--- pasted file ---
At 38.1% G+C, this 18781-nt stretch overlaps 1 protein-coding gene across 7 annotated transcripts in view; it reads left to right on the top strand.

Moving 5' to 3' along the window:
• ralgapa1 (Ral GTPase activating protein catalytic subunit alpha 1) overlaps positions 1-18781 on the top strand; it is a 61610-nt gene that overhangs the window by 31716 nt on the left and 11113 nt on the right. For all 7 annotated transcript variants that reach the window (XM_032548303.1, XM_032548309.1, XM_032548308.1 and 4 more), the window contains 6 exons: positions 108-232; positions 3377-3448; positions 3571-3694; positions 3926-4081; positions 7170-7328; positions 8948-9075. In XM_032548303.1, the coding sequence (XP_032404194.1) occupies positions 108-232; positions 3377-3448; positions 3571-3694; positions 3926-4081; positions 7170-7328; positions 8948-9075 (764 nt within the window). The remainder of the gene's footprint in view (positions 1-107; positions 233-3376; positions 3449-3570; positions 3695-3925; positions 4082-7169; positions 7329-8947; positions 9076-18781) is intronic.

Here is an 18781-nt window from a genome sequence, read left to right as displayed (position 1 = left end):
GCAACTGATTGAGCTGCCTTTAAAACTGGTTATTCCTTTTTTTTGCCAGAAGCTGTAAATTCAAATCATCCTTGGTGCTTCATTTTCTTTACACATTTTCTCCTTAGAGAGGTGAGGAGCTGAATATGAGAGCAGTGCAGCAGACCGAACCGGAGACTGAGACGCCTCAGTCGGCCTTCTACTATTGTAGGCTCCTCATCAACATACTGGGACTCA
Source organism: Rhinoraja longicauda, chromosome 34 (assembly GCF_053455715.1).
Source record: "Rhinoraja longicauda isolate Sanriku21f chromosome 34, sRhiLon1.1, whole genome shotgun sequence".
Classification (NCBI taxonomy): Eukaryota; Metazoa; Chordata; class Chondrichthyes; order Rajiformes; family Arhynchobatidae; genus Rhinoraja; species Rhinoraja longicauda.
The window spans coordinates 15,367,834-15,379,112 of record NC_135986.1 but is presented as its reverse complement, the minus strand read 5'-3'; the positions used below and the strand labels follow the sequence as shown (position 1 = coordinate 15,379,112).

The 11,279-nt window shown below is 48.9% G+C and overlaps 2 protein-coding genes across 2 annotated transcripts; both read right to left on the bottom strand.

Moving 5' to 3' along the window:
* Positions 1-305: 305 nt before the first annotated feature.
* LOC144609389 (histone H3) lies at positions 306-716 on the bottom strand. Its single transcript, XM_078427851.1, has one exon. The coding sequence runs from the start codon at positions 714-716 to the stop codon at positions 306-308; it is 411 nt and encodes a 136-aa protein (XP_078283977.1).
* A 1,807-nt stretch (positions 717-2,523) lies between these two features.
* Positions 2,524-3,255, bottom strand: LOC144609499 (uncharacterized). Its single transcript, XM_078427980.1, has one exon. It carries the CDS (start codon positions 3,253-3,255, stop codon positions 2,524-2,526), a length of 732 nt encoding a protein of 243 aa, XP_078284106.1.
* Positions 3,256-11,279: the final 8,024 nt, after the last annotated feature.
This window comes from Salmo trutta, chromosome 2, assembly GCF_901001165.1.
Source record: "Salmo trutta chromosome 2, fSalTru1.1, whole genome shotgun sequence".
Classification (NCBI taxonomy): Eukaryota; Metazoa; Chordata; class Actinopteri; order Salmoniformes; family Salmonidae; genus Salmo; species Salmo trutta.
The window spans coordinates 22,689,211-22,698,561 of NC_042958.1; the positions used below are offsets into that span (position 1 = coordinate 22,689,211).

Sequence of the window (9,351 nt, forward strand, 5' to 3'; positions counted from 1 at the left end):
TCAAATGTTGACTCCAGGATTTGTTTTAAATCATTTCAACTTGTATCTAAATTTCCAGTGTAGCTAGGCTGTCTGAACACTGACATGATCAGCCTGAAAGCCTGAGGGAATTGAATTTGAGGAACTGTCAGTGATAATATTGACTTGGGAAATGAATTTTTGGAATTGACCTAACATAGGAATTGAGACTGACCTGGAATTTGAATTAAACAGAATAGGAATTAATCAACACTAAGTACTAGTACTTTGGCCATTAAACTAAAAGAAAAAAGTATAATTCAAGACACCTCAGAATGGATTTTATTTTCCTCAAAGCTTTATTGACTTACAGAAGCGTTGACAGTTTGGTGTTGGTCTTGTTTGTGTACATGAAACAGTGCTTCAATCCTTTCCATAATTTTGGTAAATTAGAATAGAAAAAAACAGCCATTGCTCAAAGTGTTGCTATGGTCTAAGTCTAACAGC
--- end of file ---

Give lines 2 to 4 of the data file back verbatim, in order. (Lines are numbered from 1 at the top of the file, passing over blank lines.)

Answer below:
Moving 5' to 3' along the window:
• ralgapa1 (Ral GTPase activating protein catalytic subunit alpha 1) overlaps positions 1-18781 on the top strand; it is a 61610-nt gene that overhangs the window by 31716 nt on the left and 11113 nt on the right. For all 7 annotated transcript variants that reach the window (XM_032548303.1, XM_032548309.1, XM_032548308.1 and 4 more), the window contains 6 exons: positions 108-232; positions 3377-3448; positions 3571-3694; positions 3926-4081; positions 7170-7328; positions 8948-9075. In XM_032548303.1, the coding sequence (XP_032404194.1) occupies positions 108-232; positions 3377-3448; positions 3571-3694; positions 3926-4081; positions 7170-7328; positions 8948-9075 (764 nt within the window). The remainder of the gene's footprint in view (positions 1-107; positions 233-3376; positions 3449-3570; positions 3695-3925; positions 4082-7169; positions 7329-8947; positions 9076-18781) is intronic.

Here is an 18781-nt window from a genome sequence, read left to right as displayed (position 1 = left end):